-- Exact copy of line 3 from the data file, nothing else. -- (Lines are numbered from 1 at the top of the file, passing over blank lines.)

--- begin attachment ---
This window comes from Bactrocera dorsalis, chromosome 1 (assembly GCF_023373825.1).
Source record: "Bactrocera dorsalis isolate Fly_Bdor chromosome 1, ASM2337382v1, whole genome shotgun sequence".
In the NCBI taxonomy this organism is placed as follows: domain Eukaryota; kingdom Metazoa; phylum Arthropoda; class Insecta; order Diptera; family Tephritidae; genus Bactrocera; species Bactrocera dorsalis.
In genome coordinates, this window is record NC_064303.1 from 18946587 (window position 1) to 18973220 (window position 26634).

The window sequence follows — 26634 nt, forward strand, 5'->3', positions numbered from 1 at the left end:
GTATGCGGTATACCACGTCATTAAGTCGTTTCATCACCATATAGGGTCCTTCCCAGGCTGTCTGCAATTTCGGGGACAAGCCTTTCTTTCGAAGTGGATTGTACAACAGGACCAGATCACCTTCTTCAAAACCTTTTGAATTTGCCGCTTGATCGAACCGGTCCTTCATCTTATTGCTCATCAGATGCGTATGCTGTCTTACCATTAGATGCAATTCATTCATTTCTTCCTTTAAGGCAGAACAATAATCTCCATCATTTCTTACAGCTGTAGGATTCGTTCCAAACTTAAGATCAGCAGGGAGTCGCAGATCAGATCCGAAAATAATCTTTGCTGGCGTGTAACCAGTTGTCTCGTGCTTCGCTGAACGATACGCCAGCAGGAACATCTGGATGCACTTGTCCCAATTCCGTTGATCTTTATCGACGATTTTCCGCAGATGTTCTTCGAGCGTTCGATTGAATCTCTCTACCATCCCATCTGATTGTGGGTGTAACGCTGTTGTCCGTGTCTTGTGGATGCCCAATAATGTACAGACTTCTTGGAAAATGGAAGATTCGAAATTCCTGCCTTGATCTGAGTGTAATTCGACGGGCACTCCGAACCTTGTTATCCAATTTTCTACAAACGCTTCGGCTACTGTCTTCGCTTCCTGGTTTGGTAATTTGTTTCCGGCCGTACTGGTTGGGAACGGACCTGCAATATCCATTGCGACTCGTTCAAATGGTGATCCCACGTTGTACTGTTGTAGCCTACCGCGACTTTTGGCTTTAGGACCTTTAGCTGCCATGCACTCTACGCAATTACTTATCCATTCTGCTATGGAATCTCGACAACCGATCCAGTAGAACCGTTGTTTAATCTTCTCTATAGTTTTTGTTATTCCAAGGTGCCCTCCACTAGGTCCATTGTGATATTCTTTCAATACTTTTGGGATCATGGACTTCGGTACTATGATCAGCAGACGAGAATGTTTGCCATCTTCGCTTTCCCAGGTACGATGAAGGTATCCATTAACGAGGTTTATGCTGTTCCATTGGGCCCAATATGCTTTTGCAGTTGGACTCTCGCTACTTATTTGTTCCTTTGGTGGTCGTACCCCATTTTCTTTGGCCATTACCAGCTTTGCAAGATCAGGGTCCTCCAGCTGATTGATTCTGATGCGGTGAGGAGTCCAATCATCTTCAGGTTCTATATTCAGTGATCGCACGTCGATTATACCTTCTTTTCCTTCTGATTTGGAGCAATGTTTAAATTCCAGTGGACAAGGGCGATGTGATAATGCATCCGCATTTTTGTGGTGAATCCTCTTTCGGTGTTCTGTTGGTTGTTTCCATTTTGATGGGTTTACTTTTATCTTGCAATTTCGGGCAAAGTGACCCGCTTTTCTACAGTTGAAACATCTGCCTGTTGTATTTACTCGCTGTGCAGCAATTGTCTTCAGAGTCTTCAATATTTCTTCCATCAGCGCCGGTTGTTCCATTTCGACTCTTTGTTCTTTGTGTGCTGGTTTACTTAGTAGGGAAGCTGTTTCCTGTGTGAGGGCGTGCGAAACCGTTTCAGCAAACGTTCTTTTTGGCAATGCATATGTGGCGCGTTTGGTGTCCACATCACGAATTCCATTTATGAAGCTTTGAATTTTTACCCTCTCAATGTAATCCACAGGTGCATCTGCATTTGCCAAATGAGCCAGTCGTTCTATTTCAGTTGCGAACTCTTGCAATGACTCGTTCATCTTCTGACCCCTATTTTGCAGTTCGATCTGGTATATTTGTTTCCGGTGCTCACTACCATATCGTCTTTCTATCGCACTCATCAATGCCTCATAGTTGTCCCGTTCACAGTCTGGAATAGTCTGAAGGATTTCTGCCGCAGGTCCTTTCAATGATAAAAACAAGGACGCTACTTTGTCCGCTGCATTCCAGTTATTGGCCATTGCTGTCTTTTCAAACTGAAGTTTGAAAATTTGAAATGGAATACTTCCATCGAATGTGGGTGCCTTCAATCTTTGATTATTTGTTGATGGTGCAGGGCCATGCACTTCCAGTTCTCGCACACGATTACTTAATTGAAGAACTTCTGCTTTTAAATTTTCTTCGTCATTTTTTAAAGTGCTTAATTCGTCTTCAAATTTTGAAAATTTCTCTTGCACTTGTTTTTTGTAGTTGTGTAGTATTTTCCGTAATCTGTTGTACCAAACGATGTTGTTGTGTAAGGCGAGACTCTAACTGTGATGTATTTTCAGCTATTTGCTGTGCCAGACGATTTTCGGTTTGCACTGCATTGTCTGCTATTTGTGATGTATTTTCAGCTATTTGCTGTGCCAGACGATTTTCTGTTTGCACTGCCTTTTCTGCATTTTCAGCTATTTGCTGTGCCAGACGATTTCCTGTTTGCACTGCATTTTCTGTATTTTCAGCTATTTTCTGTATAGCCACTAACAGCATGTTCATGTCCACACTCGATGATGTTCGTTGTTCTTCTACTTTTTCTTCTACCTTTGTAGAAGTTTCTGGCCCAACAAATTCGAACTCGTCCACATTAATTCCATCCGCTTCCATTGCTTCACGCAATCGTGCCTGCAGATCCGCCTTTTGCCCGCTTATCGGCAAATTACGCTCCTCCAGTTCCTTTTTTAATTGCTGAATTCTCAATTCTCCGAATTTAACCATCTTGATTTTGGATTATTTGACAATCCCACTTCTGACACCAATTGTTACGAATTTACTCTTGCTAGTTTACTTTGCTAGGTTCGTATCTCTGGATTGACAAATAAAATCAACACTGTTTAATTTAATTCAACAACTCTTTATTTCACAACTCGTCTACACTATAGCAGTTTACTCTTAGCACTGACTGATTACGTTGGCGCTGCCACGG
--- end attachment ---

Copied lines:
In the NCBI taxonomy this organism is placed as follows: domain Eukaryota; kingdom Metazoa; phylum Arthropoda; class Insecta; order Diptera; family Tephritidae; genus Bactrocera; species Bactrocera dorsalis.